This post was originally written on November 24, 2014, not quite one week after the birth of my second child, a daughter. I want to publish it on this blog for Mother’s Day 2018. The family-centered Cesarean approach has taken off in the past three and a half years, but was still quite novel when we experienced it. Her birth remains one of the happiest moments and richest experiences in my life. I am so grateful to the mother of two amazing children. Their love has helped me heal my hurt over the past year and reconnect to the joy of living in the present moment. I wish a Happy Mother’s Day to those women who have become moms, who long to be moms, and who are grieving their children. As we all once came from a mother, today is a day for all of us.
A few days have gone by and I would like to share the birth story of my Melodie, delivered November 18 via a family-centered Cesarean at our local hospital, only the fourth family-centered Cesarean to be performed there at the time.
After learning about another women’s delivery with my same OBGYN practice about 6 weeks before my scheduled procedure, I spoke with my doctor about the possibility of arranging the same for myself. She was immediately receptive and supportive, and initiated communication with the Directors of the Nursing and Labor and Delivery departments at the hospital. Over the next weeks, we spoke of the plan at each of our meetings, and I wrote down my expectations for the day. We all reached agreement and I prayed that everything would go according to the plan, that is I did not go into labor and that my and my daughter’s health were not in jeopardy. On the day of my scheduled procedure, the nurse in charge of the OR immediately expressed her support for the family-centered approach and informed me that an additional technician and a nurse from the NICU would be attending the birth as well. Soon thereafter, the anesthesiologist met with me and reiterated his support for the approach. And knowing I had the support of my surgeon, I felt such relief, hopefulness, excitement, and of course a little trepidation, because even with more “natural” modifications, the procedure is still major surgery.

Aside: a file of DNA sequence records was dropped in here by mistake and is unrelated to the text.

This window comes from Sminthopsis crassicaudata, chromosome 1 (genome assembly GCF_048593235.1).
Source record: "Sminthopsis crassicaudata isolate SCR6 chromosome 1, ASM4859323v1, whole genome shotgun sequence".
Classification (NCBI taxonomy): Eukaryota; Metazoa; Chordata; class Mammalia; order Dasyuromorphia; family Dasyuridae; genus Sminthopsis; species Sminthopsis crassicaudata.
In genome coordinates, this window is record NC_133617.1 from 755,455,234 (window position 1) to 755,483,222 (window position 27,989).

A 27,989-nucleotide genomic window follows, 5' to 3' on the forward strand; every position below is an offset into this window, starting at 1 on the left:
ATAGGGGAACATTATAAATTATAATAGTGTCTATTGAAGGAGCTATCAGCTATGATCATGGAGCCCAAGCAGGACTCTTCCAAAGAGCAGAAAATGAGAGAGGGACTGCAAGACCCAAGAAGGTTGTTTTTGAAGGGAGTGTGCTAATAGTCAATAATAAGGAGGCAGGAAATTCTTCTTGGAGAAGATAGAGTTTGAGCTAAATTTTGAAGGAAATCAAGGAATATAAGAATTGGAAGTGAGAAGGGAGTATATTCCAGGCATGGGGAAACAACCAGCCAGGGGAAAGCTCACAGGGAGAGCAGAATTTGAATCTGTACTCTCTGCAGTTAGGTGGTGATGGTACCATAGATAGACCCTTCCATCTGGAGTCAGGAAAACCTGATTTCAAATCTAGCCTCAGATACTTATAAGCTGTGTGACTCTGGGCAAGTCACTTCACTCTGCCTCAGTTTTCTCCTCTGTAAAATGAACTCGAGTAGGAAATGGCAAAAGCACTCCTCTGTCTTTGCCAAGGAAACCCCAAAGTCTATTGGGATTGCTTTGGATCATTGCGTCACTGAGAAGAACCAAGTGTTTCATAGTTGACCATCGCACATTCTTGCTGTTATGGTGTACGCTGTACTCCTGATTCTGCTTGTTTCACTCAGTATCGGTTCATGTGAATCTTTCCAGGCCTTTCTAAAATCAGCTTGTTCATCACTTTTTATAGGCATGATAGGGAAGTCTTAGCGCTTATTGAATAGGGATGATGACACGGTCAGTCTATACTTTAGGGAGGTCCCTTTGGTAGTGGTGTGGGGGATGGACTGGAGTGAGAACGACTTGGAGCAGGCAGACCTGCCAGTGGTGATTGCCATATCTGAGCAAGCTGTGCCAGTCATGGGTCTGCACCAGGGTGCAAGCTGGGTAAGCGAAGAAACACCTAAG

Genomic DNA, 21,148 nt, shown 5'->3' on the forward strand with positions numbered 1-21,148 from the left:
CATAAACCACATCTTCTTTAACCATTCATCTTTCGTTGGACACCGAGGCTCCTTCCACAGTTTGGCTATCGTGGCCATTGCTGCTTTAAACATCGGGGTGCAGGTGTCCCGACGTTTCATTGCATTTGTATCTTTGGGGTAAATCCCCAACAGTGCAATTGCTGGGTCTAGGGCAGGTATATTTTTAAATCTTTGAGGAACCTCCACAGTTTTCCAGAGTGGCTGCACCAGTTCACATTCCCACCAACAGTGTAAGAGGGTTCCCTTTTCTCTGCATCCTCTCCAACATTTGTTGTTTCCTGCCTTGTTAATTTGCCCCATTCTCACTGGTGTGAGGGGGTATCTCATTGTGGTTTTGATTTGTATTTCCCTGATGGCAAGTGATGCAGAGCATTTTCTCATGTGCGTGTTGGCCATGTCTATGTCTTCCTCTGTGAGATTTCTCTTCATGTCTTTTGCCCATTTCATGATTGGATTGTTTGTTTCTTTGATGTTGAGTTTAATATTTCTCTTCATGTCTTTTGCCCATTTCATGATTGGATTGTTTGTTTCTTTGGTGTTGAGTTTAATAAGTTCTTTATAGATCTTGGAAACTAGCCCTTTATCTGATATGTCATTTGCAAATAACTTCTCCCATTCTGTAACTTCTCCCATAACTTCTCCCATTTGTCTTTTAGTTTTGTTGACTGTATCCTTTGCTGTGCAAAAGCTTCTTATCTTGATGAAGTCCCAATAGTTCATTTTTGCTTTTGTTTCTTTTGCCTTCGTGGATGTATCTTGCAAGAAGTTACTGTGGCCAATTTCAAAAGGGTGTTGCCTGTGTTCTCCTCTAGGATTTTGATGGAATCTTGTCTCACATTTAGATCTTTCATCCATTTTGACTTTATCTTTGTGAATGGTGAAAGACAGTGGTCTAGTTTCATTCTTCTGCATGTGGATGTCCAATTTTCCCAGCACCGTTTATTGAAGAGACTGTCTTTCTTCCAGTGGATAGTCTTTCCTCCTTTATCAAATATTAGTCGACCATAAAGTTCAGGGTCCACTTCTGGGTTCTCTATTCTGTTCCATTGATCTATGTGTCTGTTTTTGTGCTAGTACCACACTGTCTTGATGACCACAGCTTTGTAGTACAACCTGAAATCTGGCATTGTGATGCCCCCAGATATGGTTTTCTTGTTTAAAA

As I walked into the OR, all the pieces of the plan came together. My husband was there with me, camera in hand. The leads were placed on my back to allow for skin-to-skin contact with baby and the IV started in my non-dominant hand. The epidural began. I lay down on a kangaroo cuddler, akin to a long piece of cotton muslin that would be wrapped around baby. The surgery began. When the time came for the birth, I had the choice of having the drape lowered or watching in a mirror. I chose to watch in a mirror. I then watched as the most precious little girl was born gently and brought immediately to my chest. The cuddler was wrapped around us, and I hugged her tight. The cord was clamped and then cut. She pinked up immediately, and everyone started congratulating us. She tested out her lungs with some strong cries and soon settled into me. Calm came over her. The nurses wiped her down a little and placed warm blankets over us. I initiated breastfeeding right away. Her latch wasn’t perfect, but I knew we would have plenty of time to work on that. My husband, my Melodie, and I held hands and marveled at what had just occurred.
Unlike with my previous Cesarean, I was together with my family as the surgeons finished my procedure. The feelings of abandonment and isolation I had felt with my first Cesarean were replaced with intense love and attachment. The time flew by as we bonded together as a family. I held my daughter tightly as the medical team lifted me from operating table to bed, and held her all the way until the recovery room. After a half hour or so, only then did the nurse take Melodie to be weighed and measured.
For the next three days we received excellent, supportive care from the Labor and Delivery team. Everyone that I spoke to about the family-centered approach expressed support for the new procedures.
At the time of these reflections, the hospital was still evaluating the family-centered approach on a trial basis. After advocacy by many women in the community, including myself, the hospital approved family-centered Cesareans officially, so long as mother and baby are healthy.